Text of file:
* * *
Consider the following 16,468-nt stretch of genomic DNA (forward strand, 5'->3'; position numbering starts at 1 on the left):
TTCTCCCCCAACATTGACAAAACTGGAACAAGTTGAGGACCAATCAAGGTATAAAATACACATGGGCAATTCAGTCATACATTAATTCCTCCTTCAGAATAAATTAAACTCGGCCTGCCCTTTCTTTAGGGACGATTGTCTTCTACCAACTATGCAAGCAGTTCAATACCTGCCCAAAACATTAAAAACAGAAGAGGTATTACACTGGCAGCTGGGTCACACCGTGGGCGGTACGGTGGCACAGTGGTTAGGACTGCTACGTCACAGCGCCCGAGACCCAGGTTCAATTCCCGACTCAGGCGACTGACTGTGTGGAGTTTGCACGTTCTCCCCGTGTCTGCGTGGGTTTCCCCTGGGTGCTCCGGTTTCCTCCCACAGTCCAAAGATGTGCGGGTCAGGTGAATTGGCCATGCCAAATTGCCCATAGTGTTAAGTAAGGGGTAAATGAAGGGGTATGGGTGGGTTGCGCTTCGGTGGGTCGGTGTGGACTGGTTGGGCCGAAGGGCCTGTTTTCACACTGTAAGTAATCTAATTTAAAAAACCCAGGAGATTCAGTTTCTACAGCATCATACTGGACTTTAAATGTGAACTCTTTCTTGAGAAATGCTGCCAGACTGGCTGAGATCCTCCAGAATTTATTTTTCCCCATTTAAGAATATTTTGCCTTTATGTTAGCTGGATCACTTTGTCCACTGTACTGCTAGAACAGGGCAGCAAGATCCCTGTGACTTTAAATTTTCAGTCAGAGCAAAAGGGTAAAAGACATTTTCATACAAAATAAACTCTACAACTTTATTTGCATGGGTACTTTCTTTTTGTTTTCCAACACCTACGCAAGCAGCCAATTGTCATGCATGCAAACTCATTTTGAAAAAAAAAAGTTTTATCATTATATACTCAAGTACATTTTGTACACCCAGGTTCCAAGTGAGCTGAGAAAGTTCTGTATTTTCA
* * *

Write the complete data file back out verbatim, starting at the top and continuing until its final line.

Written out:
Consider the following 16,468-nt stretch of genomic DNA (forward strand, 5'->3'; position numbering starts at 1 on the left):
TTCTCCCCCAACATTGACAAAACTGGAACAAGTTGAGGACCAATCAAGGTATAAAATACACATGGGCAATTCAGTCATACATTAATTCCTCCTTCAGAATAAATTAAACTCGGCCTGCCCTTTCTTTAGGGACGATTGTCTTCTACCAACTATGCAAGCAGTTCAATACCTGCCCAAAACATTAAAAACAGAAGAGGTATTACACTGGCAGCTGGGTCACACCGTGGGCGGTACGGTGGCACAGTGGTTAGGACTGCTACGTCACAGCGCCCGAGACCCAGGTTCAATTCCCGACTCAGGCGACTGACTGTGTGGAGTTTGCACGTTCTCCCCGTGTCTGCGTGGGTTTCCCCTGGGTGCTCCGGTTTCCTCCCACAGTCCAAAGATGTGCGGGTCAGGTGAATTGGCCATGCCAAATTGCCCATAGTGTTAAGTAAGGGGTAAATGAAGGGGTATGGGTGGGTTGCGCTTCGGTGGGTCGGTGTGGACTGGTTGGGCCGAAGGGCCTGTTTTCACACTGTAAGTAATCTAATTTAAAAAACCCAGGAGATTCAGTTTCTACAGCATCATACTGGACTTTAAATGTGAACTCTTTCTTGAGAAATGCTGCCAGACTGGCTGAGATCCTCCAGAATTTATTTTTCCCCATTTAAGAATATTTTGCCTTTATGTTAGCTGGATCACTTTGTCCACTGTACTGCTAGAACAGGGCAGCAAGATCCCTGTGACTTTAAATTTTCAGTCAGAGCAAAAGGGTAAAAGACATTTTCATACAAAATAAACTCTACAACTTTATTTGCATGGGTACTTTCTTTTTGTTTTCCAACACCTACGCAAGCAGCCAATTGTCATGCATGCAAACTCATTTTGAAAAAAAAAAGTTTTATCATTATATACTCAAGTACATTTTGTACACCCAGGTTCCAAGTGAGCTGAGAAAGTTCTGTATTTTCA